The vacuum oil Mobil 1 and Mobil 68 were used to revise the damping coefficient ${c}_{1}$. The springs with different thickness were chosen to change the stiffness ${k}_{1}$. Four different stiffness and damping coefficients were used to carry out the spin test. the ${k}_{1}$ was 586 N/m or 2546 N/m respectively, and ${c}_{1}$ was 0.7 N·s/m or 1.7 N·s/m. The other dynamic parameters were consistent with ones in section 3.
The eddy current sensors installed in the lower damper can measure the forced vibration responses of the damping body. When ${c}_{1}$ was 0.7 N·s/m or 1.7 N·s/m, and ${k}_{1}$ was 586 N/m, the effect of damping on amplitude – frequency response was shown in Fig. 9.
Fig. 9The effect of damping on amplitude – frequency response
When ${c}_{1}$ was 0.7 N·s/m, the first critical speed measured was 1080 rpm, the theoretical result was 900 rpm, the second critical speed measured was 8032 rpm, the theoretical result was 7800 rpm. When ${c}_{1}$ was 1.7 N·s/m, the critical speeds were almost no change, which showed the damping coefficient had little effect on the critical speeds of the shafting.
However, increasing damping coefficient could significantly suppress the amplitude of the vibration when the flywheel passed the two critical speeds. Fig. 9 showed the theoretical calculations of the amplitude were in good agreement with values measured in the experiment, especially when speed was near the critical speeds. The experimental values were slightly smaller than the calculated values in the zone away from the critical speeds.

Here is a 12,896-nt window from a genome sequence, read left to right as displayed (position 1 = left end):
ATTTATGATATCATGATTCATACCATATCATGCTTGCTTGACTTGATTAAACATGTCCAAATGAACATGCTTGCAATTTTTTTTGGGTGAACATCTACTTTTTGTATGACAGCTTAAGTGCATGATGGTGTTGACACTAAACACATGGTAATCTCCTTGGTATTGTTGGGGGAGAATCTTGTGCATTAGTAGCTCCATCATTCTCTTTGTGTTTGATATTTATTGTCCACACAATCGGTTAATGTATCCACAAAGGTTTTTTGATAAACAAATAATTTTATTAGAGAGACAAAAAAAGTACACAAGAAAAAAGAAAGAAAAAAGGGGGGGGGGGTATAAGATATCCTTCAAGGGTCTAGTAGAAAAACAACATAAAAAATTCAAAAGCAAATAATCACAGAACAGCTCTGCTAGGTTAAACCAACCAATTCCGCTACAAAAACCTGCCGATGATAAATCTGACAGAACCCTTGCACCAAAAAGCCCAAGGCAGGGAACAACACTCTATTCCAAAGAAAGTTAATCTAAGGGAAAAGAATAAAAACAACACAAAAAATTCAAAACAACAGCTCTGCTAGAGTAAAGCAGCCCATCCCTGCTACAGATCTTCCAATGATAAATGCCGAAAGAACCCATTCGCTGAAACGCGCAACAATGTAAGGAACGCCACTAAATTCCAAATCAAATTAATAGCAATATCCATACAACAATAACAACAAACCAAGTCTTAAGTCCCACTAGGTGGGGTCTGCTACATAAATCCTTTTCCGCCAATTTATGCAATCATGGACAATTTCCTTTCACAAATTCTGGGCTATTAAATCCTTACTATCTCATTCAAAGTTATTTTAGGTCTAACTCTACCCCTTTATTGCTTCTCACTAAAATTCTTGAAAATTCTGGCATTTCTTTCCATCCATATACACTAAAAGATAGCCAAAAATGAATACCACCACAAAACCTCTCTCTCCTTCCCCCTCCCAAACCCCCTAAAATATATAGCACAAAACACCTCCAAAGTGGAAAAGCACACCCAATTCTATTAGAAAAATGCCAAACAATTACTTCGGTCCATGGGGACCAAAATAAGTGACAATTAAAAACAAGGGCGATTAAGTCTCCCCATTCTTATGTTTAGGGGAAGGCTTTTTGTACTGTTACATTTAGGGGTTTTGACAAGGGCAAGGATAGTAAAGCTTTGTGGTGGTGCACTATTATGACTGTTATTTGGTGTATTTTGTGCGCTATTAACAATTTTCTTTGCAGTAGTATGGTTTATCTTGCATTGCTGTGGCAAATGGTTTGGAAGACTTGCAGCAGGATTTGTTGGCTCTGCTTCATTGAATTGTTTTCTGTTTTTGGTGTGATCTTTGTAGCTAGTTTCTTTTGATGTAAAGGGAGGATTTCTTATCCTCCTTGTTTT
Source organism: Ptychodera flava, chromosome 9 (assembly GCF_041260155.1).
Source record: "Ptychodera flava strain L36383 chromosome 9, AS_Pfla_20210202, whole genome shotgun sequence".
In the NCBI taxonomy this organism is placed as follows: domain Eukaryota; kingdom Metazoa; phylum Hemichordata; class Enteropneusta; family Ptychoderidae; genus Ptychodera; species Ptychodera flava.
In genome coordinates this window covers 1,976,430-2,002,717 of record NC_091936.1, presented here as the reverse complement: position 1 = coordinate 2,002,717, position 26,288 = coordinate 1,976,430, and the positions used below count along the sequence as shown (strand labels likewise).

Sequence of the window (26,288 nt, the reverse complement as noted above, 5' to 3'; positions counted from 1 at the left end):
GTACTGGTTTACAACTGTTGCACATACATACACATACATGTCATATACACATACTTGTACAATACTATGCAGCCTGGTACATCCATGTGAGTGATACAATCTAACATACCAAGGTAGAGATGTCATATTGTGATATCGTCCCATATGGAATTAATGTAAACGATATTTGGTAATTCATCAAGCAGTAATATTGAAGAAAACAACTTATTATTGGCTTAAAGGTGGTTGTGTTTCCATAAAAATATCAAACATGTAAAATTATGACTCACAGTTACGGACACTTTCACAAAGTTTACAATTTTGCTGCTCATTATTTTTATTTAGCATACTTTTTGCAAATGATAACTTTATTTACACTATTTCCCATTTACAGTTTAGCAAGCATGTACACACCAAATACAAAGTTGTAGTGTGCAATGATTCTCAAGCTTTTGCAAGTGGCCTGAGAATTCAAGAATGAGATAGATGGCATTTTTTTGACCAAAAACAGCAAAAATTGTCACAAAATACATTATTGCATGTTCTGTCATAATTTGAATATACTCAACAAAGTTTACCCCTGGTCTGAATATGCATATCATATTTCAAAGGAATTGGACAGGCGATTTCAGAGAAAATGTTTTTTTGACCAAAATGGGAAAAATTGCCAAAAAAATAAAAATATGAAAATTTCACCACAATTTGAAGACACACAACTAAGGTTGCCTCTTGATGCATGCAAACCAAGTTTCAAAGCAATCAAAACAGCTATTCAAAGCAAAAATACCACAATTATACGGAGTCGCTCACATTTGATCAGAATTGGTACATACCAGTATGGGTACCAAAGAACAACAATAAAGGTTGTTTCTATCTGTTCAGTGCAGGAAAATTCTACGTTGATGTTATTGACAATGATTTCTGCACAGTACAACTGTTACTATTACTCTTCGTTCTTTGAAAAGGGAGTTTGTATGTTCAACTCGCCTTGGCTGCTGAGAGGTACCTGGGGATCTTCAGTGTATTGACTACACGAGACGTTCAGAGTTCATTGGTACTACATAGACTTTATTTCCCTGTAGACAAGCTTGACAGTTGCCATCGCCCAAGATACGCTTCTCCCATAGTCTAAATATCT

Fig. 10The effect of stiffness on amplitude – frequency response
Fig. 10 showed the effect of stiffness on amplitude – frequency response. The larger stiffness increased the critical speeds greatly, which made difficulty to pass the critical speeds. The first critical speed increased from 1080 rpm to 1200 rpm, and the second critical speed increased from 8032 rpm to 9652 rpm. The larger stiffness had little effect on the vibration amplitude when passed the second critical speed. However, the larger stiffness could reduce the amplitude when passed the first critical speed, which from 135 μm to 75 μm.
Fig. 11The combination of stiffness and damping
Through the above discussion, the larger damping mainly suppressed vibration amplitude, and had little effect on critical speeds. The larger stiffness mainly increased the critical speeds, and had little effect on vibration amplitude, which was confirmed again in Fig. 11.
One perfect set of rotor dynamics parameters was selected for the spin test system. The ${k}_{1}$ 586 N/m and ${c}_{1}$ 1.7 N·s/m were the most appropriate in the four sets of dynamic parameters. Based on the tests above, the comparison between the calculated unbalance response and the experimental response indicated that the dynamic model was proper.
5. Rubbing and excitation experiment
The flywheel/stop rubbing experiments were done to verify the feasibility and the limitation of using stops to start up or control the large vibration of flywheels. The experimental rubbing conditions are basically designed to suit the numerical simulation parameters. The flywheel/stop gap is 0.2 mm. The vibration displacement ${x}_{3}$ of the flywheel top is mainly monitored, which is mainly because ${x}_{3}$ is larger than the lower damper vibration displacement ${x}_{1}$.